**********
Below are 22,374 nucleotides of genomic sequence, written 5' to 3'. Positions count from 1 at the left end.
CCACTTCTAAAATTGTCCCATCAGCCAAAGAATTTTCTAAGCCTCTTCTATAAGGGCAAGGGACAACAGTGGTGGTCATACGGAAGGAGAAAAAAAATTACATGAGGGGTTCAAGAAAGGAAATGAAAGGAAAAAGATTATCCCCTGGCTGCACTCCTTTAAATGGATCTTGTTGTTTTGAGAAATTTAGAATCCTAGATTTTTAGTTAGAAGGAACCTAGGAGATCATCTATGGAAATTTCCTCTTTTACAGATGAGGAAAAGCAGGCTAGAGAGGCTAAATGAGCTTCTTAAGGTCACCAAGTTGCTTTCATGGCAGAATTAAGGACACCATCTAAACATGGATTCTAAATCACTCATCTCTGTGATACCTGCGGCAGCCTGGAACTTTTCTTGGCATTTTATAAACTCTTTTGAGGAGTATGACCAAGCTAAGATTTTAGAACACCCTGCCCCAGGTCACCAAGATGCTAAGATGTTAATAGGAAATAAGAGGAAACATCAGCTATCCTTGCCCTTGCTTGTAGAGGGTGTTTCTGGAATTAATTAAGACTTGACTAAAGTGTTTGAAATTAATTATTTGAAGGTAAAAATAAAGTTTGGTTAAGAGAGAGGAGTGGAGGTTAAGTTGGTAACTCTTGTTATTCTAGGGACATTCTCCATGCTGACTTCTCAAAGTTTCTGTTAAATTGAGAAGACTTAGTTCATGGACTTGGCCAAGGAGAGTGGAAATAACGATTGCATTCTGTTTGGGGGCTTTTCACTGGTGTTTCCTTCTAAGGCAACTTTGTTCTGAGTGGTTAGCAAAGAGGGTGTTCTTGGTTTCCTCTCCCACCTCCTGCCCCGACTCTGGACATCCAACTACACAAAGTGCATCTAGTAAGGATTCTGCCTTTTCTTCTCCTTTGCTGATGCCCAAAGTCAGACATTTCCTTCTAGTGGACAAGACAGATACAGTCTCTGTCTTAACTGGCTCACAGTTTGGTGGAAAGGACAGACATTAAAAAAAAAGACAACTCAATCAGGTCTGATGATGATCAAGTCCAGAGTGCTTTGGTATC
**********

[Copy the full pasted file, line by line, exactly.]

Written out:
Below are 22,374 nucleotides of genomic sequence, written 5' to 3'. Positions count from 1 at the left end.
CCACTTCTAAAATTGTCCCATCAGCCAAAGAATTTTCTAAGCCTCTTCTATAAGGGCAAGGGACAACAGTGGTGGTCATACGGAAGGAGAAAAAAAATTACATGAGGGGTTCAAGAAAGGAAATGAAAGGAAAAAGATTATCCCCTGGCTGCACTCCTTTAAATGGATCTTGTTGTTTTGAGAAATTTAGAATCCTAGATTTTTAGTTAGAAGGAACCTAGGAGATCATCTATGGAAATTTCCTCTTTTACAGATGAGGAAAAGCAGGCTAGAGAGGCTAAATGAGCTTCTTAAGGTCACCAAGTTGCTTTCATGGCAGAATTAAGGACACCATCTAAACATGGATTCTAAATCACTCATCTCTGTGATACCTGCGGCAGCCTGGAACTTTTCTTGGCATTTTATAAACTCTTTTGAGGAGTATGACCAAGCTAAGATTTTAGAACACCCTGCCCCAGGTCACCAAGATGCTAAGATGTTAATAGGAAATAAGAGGAAACATCAGCTATCCTTGCCCTTGCTTGTAGAGGGTGTTTCTGGAATTAATTAAGACTTGACTAAAGTGTTTGAAATTAATTATTTGAAGGTAAAAATAAAGTTTGGTTAAGAGAGAGGAGTGGAGGTTAAGTTGGTAACTCTTGTTATTCTAGGGACATTCTCCATGCTGACTTCTCAAAGTTTCTGTTAAATTGAGAAGACTTAGTTCATGGACTTGGCCAAGGAGAGTGGAAATAACGATTGCATTCTGTTTGGGGGCTTTTCACTGGTGTTTCCTTCTAAGGCAACTTTGTTCTGAGTGGTTAGCAAAGAGGGTGTTCTTGGTTTCCTCTCCCACCTCCTGCCCCGACTCTGGACATCCAACTACACAAAGTGCATCTAGTAAGGATTCTGCCTTTTCTTCTCCTTTGCTGATGCCCAAAGTCAGACATTTCCTTCTAGTGGACAAGACAGATACAGTCTCTGTCTTAACTGGCTCACAGTTTGGTGGAAAGGACAGACATTAAAAAAAAAGACAACTCAATCAGGTCTGATGATGATCAAGTCCAGAGTGCTTTGGTATC